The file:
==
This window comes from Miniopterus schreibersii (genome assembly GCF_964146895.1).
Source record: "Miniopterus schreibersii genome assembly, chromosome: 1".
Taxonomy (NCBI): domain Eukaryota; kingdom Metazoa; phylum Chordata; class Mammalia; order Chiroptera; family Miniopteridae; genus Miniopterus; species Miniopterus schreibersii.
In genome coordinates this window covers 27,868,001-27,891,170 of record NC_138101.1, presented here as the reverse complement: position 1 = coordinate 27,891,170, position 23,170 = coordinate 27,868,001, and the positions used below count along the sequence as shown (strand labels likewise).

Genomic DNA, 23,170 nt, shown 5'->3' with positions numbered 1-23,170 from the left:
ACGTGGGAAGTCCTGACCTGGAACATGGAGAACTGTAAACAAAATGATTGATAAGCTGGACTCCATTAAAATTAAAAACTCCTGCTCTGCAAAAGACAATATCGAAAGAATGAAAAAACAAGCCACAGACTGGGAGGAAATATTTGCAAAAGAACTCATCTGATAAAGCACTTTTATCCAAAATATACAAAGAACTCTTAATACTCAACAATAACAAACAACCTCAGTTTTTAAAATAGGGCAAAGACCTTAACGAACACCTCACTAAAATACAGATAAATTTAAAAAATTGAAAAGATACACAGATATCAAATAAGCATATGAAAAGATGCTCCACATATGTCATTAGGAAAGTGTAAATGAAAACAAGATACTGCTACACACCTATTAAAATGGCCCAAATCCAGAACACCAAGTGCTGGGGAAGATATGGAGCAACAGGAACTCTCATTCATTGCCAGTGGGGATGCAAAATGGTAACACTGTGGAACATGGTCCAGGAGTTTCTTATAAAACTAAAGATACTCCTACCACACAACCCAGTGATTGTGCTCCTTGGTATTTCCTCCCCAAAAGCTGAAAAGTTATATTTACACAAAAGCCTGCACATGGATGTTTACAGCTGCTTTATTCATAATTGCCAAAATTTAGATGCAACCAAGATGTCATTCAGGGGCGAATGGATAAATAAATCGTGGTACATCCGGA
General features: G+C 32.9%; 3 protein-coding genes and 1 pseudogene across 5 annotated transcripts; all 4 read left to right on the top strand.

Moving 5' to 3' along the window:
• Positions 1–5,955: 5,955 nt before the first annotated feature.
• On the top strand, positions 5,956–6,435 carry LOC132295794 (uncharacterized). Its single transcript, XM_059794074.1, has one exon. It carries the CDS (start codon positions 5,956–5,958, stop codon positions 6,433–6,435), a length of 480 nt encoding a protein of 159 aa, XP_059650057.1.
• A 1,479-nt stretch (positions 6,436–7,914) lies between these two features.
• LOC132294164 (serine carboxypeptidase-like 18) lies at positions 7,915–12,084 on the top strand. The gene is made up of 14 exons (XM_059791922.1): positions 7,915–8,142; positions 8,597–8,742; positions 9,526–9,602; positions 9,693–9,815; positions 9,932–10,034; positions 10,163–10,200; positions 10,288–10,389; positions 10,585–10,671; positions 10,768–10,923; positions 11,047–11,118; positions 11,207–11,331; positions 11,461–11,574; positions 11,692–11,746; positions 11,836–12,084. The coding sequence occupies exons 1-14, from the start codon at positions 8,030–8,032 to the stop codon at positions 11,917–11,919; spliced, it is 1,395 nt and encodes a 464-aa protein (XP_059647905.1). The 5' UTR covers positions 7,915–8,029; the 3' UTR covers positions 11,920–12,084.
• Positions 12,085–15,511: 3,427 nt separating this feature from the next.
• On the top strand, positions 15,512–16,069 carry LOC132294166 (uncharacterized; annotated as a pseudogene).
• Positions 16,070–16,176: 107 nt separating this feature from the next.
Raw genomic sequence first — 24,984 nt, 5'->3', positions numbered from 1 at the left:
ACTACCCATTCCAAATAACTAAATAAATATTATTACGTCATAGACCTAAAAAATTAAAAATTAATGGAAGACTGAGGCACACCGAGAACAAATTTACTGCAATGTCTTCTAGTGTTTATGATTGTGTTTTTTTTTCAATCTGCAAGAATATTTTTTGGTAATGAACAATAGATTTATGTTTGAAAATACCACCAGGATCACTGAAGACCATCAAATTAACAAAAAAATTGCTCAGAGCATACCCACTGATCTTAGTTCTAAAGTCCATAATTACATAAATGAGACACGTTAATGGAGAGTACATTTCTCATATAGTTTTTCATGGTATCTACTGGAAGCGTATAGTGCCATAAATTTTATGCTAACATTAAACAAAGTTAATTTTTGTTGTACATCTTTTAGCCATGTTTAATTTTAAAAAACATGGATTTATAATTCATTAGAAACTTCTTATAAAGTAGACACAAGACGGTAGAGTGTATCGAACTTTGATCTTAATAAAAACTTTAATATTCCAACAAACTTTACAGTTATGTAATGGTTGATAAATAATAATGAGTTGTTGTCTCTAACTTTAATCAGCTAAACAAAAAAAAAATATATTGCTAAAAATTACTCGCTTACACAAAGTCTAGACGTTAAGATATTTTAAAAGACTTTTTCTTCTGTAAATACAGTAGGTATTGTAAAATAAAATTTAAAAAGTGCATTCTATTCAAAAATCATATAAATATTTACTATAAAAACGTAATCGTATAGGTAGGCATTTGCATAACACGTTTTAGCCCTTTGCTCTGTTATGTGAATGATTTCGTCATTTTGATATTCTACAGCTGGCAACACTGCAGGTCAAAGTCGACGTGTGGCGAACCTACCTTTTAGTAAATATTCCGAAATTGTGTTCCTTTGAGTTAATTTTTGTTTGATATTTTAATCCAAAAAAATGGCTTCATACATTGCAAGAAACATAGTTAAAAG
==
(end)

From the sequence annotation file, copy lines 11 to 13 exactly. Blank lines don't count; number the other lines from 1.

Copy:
• A 1,479-nt stretch (positions 6,436–7,914) lies between these two features.
• LOC132294164 (serine carboxypeptidase-like 18) lies at positions 7,915–12,084 on the top strand. The gene is made up of 14 exons (XM_059791922.1): positions 7,915–8,142; positions 8,597–8,742; positions 9,526–9,602; positions 9,693–9,815; positions 9,932–10,034; positions 10,163–10,200; positions 10,288–10,389; positions 10,585–10,671; positions 10,768–10,923; positions 11,047–11,118; positions 11,207–11,331; positions 11,461–11,574; positions 11,692–11,746; positions 11,836–12,084. The coding sequence occupies exons 1-14, from the start codon at positions 8,030–8,032 to the stop codon at positions 11,917–11,919; spliced, it is 1,395 nt and encodes a 464-aa protein (XP_059647905.1). The 5' UTR covers positions 7,915–8,029; the 3' UTR covers positions 11,920–12,084.
• Positions 12,085–15,511: 3,427 nt separating this feature from the next.